Where’s the science? What happened to scrutiny, debate and dissent?

Oil IT Journal editor is miffed at being refused entry to two tradeshows this year and wonders just exactly what these illustrious software vendors are trying to hide. His puzzlement is only increased by the fact that both vendors’ websites vaunt their ‘openness,’ albeit from behind closed doors.

Living in France, one of my regular reads is the venerable Le Monde newspaper. Something of an institution, Le Monde prides itself on reporting from different parts of the political spectrum. Its coverage of science and technology is less of a forté, and it often makes nonsense of energy-related comment, mixing up kilowatts and kilowatt hours on a regular basis. A recent letter to the editor from a concerned reader led to a response from the illustrious daily—that its journalists mostly had a literary training and found this sort of stuff rather hard. So the kilowatts and kilowatt hours go on being jumbled whenever energy is on the agenda.

It is unfortunate that such lack of technical know-how plagues journalism and gives it a bad name. It also leads to a gut reaction from many against journalists as a race. Without making too much of a thing of it, I like to think that what sets out Oil IT Journal from some of the other trade publications is that in general, we write about stuff that we understand. That is at least what we are striving to achieve here. A ‘stretch goal’ perhaps...

But the journalist is only one part of the information processing food chain. Quality of the output is a function of, not just the quality of the processor, but also of the information coming in. As Phil Crouse notes in his eloquent contribution to the ‘two conferences’ debate on page three of this issue, even our learned society conferences are not immune from poor quality information—in the form of ‘blatant promotion of vendor products,’ and this under the guise of a ‘scientific paper.’ Even information emanating from non vendor sources is often suspect—the piece we ran last month on an IDC study of ‘high performance computing’ is a case in point as it was based on the most flimsy evidence and imprecise ring fencing of HPC.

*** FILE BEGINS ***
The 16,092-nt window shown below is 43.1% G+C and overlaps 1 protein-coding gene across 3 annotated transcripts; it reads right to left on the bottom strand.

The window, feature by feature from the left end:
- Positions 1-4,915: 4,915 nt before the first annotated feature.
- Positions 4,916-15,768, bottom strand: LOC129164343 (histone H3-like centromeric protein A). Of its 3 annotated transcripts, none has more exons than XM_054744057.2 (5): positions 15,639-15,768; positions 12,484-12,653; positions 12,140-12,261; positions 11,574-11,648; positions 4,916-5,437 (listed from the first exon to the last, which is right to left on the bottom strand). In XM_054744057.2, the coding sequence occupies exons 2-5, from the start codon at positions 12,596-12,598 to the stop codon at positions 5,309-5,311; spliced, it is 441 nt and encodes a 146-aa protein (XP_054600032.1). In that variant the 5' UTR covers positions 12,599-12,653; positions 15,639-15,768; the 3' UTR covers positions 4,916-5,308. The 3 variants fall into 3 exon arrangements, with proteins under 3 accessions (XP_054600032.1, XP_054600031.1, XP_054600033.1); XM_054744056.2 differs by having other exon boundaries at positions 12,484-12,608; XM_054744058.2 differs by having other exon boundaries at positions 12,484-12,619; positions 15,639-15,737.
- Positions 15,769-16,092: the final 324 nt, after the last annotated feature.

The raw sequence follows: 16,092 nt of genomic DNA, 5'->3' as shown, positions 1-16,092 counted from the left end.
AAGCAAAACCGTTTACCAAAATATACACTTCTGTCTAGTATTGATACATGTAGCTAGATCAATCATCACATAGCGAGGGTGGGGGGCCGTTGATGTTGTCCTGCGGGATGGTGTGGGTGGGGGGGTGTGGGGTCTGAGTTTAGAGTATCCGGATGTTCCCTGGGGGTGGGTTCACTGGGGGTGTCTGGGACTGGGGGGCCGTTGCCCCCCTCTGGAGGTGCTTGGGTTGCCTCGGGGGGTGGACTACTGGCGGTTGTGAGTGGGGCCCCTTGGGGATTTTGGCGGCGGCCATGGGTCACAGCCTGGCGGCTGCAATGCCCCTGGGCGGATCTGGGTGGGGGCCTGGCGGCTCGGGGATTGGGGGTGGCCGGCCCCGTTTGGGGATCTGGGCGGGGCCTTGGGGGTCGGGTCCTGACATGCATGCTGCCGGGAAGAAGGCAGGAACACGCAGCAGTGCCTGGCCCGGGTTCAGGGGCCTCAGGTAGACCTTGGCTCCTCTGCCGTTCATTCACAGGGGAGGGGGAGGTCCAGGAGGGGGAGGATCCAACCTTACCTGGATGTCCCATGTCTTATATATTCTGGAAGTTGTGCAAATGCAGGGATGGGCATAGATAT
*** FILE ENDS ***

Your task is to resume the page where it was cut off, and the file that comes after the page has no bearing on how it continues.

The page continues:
This leads me to another reason that some folks don’t like us ‘journalists.’ This is not because we get it wrong, but sometimes because we get it right. Especially when ‘right’ is not exactly what the marketing department had in mind. How about this for a bold claim from a major upstream software vendor’s website ...

Openness is the key to next-generation interpretation workflows. With true openness, there is opportunity for all to derive more value through open technology and leveling the playing field of integration and innovation.

A bold claim indeed that positively cries out for scrutiny! But before I get down to the payload of this editorial I have to tell you about ... a fairground in a remote part of rural France...

On holiday in the Lot a couple of years back, I visited a fair with a buddy where I came across a big tent packed with folks sitting in front of a long table packed high with cuddly toys, cheap electrical goods, pots, pans and whatever. Neither me nor my buddy were really in the market for this trash, but curiosity made us venture in to take our seats for the show. It was not to be. A couple of big guys sidled up to us to intimate that this was not our place and that we should leave right away! And that if we didn’t like it, we should still leave. We left.